District 225 analyzes outcomes of recent Powerschool study

Graphic by Rachel Nwia

Graphic by Rachel Nwia

District 225 is analyzing data and feedback following a study which restricted Powerschool access for students and parents during school hours. The experiment was conducted from April 3-28 and included meeting with focus groups of students from GBS and GBN.

According to Rosanne Williamson, assistant superintendent of educational services, results found from pre and post experiment data, including student and teacher focus groups, show that the root of student stress might actually lie in homework and activities more than access to gradebook.

“As we’ve talked with students about homework or through strategic planning, one thing that keeps coming through is student stress and maybe how stressed our students are whether that’s around the issues of the gradebook or whether that’s around the issue of homework or the million things that people are involved in at school or the competitive environment,” Williamson said.

After the study, the student focus groups gathered again to give feedback. According to Ryan Bretag, director of instructional innovation and technology, the information gathered from the focus groups is one of the most important aspects to consider as they begin to interpret results.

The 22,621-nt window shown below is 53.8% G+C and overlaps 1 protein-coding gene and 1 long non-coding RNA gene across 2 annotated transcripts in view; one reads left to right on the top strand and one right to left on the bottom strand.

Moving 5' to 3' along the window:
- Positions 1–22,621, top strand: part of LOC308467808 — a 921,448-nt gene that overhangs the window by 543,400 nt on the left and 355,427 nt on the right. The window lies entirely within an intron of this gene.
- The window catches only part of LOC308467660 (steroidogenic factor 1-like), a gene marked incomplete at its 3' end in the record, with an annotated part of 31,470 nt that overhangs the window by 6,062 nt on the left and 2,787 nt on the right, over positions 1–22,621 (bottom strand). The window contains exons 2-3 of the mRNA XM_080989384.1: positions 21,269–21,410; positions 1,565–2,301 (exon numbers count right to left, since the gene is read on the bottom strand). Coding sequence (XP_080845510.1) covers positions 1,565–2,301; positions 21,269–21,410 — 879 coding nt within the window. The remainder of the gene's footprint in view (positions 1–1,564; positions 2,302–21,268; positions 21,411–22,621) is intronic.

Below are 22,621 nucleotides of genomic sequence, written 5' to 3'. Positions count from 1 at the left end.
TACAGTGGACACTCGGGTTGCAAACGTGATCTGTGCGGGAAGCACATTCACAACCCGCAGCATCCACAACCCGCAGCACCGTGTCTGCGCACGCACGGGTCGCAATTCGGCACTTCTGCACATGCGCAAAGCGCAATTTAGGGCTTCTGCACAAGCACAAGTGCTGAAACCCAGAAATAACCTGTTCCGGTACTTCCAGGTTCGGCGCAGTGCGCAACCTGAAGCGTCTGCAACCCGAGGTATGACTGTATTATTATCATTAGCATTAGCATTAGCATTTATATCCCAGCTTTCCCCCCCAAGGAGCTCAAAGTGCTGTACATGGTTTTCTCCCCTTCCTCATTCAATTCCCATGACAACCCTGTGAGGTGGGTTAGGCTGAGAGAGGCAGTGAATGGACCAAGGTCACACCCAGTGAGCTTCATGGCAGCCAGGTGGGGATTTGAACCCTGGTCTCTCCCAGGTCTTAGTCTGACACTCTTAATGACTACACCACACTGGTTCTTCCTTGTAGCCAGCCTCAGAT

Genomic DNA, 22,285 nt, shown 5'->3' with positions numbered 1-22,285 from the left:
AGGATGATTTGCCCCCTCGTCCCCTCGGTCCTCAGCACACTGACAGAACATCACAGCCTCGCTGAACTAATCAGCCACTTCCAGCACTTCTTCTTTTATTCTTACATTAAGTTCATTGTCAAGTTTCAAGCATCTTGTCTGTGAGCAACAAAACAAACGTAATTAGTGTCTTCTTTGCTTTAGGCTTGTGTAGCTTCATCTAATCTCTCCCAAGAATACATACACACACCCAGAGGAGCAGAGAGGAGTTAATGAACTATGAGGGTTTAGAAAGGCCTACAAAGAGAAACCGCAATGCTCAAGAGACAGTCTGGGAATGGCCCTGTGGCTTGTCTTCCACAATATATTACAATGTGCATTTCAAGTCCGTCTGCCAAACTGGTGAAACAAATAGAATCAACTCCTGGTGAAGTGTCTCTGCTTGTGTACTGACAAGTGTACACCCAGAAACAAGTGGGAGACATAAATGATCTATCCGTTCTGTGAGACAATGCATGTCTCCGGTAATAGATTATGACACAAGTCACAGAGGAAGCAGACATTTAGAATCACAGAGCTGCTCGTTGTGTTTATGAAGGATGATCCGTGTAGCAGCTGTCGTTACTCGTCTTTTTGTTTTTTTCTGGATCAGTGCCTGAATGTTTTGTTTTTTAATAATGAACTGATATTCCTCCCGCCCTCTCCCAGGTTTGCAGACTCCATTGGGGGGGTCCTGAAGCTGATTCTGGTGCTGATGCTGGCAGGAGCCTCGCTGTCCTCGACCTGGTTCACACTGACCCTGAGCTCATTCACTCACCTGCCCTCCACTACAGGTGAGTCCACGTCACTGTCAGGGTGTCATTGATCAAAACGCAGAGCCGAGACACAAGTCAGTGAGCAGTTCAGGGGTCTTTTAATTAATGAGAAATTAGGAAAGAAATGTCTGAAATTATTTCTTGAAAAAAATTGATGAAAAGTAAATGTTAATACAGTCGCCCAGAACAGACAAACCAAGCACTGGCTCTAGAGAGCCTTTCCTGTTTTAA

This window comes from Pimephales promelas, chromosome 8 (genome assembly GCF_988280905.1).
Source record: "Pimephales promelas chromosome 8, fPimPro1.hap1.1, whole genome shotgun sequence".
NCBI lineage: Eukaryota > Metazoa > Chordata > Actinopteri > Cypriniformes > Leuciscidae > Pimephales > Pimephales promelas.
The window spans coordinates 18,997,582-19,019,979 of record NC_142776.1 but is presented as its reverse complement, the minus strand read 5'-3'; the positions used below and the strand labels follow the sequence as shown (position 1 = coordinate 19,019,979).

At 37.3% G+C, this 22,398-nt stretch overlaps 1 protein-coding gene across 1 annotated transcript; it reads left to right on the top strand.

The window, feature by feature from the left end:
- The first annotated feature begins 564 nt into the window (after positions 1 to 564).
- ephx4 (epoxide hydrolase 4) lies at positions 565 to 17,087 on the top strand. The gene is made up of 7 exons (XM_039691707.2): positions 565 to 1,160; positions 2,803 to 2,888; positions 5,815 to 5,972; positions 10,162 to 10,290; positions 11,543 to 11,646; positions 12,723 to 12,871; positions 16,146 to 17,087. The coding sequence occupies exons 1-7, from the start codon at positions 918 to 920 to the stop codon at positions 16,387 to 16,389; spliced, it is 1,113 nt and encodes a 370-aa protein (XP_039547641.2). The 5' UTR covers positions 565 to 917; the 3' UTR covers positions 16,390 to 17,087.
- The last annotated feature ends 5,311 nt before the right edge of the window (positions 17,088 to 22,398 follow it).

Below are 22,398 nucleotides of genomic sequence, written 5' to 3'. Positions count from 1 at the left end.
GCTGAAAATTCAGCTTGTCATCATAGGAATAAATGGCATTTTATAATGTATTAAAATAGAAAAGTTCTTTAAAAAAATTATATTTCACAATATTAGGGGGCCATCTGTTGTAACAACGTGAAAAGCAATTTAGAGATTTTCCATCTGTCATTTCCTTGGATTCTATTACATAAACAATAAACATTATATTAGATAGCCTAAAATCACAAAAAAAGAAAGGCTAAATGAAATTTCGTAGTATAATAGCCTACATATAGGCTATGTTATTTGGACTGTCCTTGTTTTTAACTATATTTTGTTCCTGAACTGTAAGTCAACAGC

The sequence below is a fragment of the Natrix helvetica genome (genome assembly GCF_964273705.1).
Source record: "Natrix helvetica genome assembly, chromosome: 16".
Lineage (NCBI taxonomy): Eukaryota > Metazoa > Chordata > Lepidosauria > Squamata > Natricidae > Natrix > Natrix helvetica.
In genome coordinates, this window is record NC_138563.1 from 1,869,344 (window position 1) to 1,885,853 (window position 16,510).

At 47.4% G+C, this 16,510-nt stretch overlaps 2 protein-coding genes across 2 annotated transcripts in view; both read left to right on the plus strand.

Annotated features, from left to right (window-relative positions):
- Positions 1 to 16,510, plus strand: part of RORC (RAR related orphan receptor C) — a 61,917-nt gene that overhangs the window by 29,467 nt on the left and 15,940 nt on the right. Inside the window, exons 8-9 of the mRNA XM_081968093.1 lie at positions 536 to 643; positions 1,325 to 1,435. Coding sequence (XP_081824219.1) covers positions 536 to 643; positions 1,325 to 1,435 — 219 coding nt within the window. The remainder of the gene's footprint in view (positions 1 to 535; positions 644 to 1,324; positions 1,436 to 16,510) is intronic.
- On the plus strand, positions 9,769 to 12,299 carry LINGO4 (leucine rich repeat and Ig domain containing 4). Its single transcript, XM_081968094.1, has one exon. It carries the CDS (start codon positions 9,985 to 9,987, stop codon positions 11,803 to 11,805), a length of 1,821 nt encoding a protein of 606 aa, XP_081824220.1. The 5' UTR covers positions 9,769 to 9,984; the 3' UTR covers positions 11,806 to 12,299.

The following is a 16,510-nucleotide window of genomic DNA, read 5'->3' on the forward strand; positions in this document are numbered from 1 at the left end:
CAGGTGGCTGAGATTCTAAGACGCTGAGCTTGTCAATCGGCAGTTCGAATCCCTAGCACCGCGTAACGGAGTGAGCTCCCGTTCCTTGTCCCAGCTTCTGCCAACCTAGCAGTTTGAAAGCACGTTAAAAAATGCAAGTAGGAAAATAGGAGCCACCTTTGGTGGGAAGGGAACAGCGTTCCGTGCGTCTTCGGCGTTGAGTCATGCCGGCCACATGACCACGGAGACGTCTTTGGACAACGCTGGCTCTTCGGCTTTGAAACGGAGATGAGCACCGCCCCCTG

“This is really about understanding and […] of the experiences of our students and the more we can become aware, the more we can work together to create the best possible environment,” Bretag said.

According to Williamson, one of the greatest outcomes from the survey was the knowledge gained about students’ mental health.

Williamson said, “I think it’s very fair to say that we’ve learned a lot about the stressors and the concept of wellness our students [experience].”

The results will continue to be analyzed, Bretag said. However, no plans in gradebook access have been proposed as administrators are working to understand the raw data.

“We are still working through those stories and how those stories align with the data that we received and then we’ll move forward as planned with trying to package that all up and see what we have,” Bretag said.

What will happen with Powerschool, if anything, is unclear at this point. However, both Bretag and Williamson have expressed their gratitude for the candidness the students provided throughout the study.

“This is not a black and white issue,” Williamson said. “This is not an off or on issue. […] There are kids who had widely different experiences with this and who were surprised even by themselves and how they reacted when it came back on, so that was interesting to me.”